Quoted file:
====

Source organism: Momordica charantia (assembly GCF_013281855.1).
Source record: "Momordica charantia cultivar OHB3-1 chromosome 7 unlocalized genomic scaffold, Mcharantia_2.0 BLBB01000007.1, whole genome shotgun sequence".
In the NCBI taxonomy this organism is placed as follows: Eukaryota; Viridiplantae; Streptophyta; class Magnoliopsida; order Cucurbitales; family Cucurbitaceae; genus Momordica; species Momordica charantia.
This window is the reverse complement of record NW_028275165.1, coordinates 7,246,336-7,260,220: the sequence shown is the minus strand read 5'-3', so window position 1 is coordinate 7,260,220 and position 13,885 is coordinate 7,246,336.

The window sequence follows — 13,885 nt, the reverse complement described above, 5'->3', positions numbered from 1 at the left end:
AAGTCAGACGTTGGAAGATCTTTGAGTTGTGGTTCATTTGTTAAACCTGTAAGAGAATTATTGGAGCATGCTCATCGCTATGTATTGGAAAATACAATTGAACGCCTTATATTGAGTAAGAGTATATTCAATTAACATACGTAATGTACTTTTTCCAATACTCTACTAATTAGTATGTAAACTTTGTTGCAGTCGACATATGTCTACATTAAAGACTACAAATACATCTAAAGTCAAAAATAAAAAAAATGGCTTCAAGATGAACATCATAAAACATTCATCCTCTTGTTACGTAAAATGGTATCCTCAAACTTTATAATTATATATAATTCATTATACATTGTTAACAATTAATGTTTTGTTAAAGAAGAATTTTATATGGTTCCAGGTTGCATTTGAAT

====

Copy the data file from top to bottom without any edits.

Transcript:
Source organism: Momordica charantia (assembly GCF_013281855.1).
Source record: "Momordica charantia cultivar OHB3-1 chromosome 7 unlocalized genomic scaffold, Mcharantia_2.0 BLBB01000007.1, whole genome shotgun sequence".
In the NCBI taxonomy this organism is placed as follows: Eukaryota; Viridiplantae; Streptophyta; class Magnoliopsida; order Cucurbitales; family Cucurbitaceae; genus Momordica; species Momordica charantia.
This window is the reverse complement of record NW_028275165.1, coordinates 7,246,336-7,260,220: the sequence shown is the minus strand read 5'-3', so window position 1 is coordinate 7,260,220 and position 13,885 is coordinate 7,246,336.

The window sequence follows — 13,885 nt, the reverse complement described above, 5'->3', positions numbered from 1 at the left end:
AAGTCAGACGTTGGAAGATCTTTGAGTTGTGGTTCATTTGTTAAACCTGTAAGAGAATTATTGGAGCATGCTCATCGCTATGTATTGGAAAATACAATTGAACGCCTTATATTGAGTAAGAGTATATTCAATTAACATACGTAATGTACTTTTTCCAATACTCTACTAATTAGTATGTAAACTTTGTTGCAGTCGACATATGTCTACATTAAAGACTACAAATACATCTAAAGTCAAAAATAAAAAAAATGGCTTCAAGATGAACATCATAAAACATTCATCCTCTTGTTACGTAAAATGGTATCCTCAAACTTTATAATTATATATAATTCATTATACATTGTTAACAATTAATGTTTTGTTAAAGAAGAATTTTATATGGTTCCAGGTTGCATTTGAAT